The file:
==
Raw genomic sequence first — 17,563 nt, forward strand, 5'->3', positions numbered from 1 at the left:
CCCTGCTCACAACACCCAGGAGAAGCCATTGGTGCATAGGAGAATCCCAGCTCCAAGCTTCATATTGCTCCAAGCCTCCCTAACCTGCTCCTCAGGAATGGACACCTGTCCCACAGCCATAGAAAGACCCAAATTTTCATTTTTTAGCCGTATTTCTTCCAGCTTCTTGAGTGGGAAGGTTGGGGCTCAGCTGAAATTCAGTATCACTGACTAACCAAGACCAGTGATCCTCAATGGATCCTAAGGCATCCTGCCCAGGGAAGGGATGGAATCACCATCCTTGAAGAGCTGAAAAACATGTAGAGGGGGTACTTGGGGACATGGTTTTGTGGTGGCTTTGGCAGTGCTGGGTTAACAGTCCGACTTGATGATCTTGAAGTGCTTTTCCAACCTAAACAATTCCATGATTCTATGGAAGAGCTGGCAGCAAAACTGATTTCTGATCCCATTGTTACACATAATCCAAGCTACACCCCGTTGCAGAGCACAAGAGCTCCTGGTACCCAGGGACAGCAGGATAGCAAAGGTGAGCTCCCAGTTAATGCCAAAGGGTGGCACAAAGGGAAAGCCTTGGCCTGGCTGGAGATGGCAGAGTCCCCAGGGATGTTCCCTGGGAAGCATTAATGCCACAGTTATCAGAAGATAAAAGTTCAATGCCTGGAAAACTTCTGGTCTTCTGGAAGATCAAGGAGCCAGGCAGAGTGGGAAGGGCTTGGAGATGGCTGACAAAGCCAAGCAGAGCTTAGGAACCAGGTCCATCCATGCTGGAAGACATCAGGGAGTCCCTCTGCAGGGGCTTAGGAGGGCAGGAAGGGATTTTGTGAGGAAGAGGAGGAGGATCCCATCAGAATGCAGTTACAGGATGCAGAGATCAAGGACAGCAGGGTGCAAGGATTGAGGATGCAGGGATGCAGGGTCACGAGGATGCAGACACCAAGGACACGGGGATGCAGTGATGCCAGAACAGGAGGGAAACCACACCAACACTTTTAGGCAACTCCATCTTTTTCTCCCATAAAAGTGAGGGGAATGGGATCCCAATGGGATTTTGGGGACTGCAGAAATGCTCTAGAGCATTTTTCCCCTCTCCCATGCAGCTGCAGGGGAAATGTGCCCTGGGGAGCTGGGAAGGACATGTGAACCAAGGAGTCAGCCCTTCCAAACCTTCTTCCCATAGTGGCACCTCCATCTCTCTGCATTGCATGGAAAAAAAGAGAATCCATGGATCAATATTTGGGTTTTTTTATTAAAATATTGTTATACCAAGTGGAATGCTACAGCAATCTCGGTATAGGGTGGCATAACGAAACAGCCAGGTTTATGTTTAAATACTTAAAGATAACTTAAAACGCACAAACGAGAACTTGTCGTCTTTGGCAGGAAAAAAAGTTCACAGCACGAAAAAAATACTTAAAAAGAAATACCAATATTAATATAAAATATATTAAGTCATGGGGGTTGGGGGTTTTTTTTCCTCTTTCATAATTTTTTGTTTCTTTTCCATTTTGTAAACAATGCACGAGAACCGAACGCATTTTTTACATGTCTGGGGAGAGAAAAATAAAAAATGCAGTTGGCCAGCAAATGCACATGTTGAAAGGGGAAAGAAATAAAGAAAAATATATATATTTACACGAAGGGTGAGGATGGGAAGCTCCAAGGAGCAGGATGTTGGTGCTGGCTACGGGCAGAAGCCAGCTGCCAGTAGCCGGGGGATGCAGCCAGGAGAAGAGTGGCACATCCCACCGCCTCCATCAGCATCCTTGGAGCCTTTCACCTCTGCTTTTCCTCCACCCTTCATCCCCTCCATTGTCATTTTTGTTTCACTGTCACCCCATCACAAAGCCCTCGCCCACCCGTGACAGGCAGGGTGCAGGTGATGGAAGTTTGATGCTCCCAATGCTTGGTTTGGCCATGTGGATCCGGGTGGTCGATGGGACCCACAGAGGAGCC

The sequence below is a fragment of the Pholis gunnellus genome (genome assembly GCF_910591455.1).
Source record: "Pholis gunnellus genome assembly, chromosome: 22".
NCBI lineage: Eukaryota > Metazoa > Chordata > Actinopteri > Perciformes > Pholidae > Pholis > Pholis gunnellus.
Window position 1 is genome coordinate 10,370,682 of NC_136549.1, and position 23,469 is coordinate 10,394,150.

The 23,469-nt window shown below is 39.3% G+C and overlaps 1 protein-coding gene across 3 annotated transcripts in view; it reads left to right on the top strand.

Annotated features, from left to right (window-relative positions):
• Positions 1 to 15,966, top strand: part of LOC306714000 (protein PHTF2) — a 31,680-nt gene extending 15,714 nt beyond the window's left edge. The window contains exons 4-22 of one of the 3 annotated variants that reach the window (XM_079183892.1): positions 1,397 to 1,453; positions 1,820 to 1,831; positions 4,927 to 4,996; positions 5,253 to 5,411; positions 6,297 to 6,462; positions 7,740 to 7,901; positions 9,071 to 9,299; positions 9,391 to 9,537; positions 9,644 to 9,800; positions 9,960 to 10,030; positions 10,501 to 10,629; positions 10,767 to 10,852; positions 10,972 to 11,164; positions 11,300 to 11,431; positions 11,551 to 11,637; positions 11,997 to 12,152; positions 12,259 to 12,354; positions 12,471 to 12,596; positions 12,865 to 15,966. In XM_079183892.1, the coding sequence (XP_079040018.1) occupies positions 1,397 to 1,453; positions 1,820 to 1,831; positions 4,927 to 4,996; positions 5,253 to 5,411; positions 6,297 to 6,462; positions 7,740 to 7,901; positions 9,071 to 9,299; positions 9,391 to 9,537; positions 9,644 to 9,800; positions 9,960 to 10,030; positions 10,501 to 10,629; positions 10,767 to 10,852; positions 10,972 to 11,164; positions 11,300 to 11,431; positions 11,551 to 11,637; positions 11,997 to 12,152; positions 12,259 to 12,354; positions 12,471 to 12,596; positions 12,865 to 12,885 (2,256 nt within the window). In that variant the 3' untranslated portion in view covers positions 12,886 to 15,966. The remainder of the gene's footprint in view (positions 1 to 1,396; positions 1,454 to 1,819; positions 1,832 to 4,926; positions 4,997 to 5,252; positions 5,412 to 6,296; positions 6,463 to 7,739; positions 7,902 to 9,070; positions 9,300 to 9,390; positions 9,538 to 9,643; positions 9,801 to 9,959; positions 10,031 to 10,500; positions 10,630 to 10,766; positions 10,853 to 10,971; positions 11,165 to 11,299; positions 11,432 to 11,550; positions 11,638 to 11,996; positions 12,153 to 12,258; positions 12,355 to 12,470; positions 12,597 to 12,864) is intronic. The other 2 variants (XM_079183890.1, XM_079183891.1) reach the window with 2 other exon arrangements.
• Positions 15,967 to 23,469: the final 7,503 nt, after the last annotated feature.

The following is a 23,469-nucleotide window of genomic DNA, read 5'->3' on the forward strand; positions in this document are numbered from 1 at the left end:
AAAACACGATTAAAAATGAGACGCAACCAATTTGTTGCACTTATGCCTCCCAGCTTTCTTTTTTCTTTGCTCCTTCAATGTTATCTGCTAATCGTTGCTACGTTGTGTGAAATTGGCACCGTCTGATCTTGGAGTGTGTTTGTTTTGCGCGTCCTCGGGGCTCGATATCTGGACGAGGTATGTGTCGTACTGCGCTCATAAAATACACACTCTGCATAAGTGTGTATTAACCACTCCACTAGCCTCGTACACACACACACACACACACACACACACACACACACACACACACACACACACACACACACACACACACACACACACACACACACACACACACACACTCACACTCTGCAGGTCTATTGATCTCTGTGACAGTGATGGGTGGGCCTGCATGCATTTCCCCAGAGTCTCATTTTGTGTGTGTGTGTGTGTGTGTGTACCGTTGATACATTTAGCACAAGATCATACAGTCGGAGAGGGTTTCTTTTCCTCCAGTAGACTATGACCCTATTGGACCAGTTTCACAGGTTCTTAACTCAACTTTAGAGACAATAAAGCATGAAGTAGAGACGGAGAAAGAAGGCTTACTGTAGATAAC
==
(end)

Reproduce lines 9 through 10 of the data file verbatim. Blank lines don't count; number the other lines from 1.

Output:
• Positions 1 to 15,966, top strand: part of LOC306714000 (protein PHTF2) — a 31,680-nt gene extending 15,714 nt beyond the window's left edge. The window contains exons 4-22 of one of the 3 annotated variants that reach the window (XM_079183892.1): positions 1,397 to 1,453; positions 1,820 to 1,831; positions 4,927 to 4,996; positions 5,253 to 5,411; positions 6,297 to 6,462; positions 7,740 to 7,901; positions 9,071 to 9,299; positions 9,391 to 9,537; positions 9,644 to 9,800; positions 9,960 to 10,030; positions 10,501 to 10,629; positions 10,767 to 10,852; positions 10,972 to 11,164; positions 11,300 to 11,431; positions 11,551 to 11,637; positions 11,997 to 12,152; positions 12,259 to 12,354; positions 12,471 to 12,596; positions 12,865 to 15,966. In XM_079183892.1, the coding sequence (XP_079040018.1) occupies positions 1,397 to 1,453; positions 1,820 to 1,831; positions 4,927 to 4,996; positions 5,253 to 5,411; positions 6,297 to 6,462; positions 7,740 to 7,901; positions 9,071 to 9,299; positions 9,391 to 9,537; positions 9,644 to 9,800; positions 9,960 to 10,030; positions 10,501 to 10,629; positions 10,767 to 10,852; positions 10,972 to 11,164; positions 11,300 to 11,431; positions 11,551 to 11,637; positions 11,997 to 12,152; positions 12,259 to 12,354; positions 12,471 to 12,596; positions 12,865 to 12,885 (2,256 nt within the window). In that variant the 3' untranslated portion in view covers positions 12,886 to 15,966. The remainder of the gene's footprint in view (positions 1 to 1,396; positions 1,454 to 1,819; positions 1,832 to 4,926; positions 4,997 to 5,252; positions 5,412 to 6,296; positions 6,463 to 7,739; positions 7,902 to 9,070; positions 9,300 to 9,390; positions 9,538 to 9,643; positions 9,801 to 9,959; positions 10,031 to 10,500; positions 10,630 to 10,766; positions 10,853 to 10,971; positions 11,165 to 11,299; positions 11,432 to 11,550; positions 11,638 to 11,996; positions 12,153 to 12,258; positions 12,355 to 12,470; positions 12,597 to 12,864) is intronic. The other 2 variants (XM_079183890.1, XM_079183891.1) reach the window with 2 other exon arrangements.
• Positions 15,967 to 23,469: the final 7,503 nt, after the last annotated feature.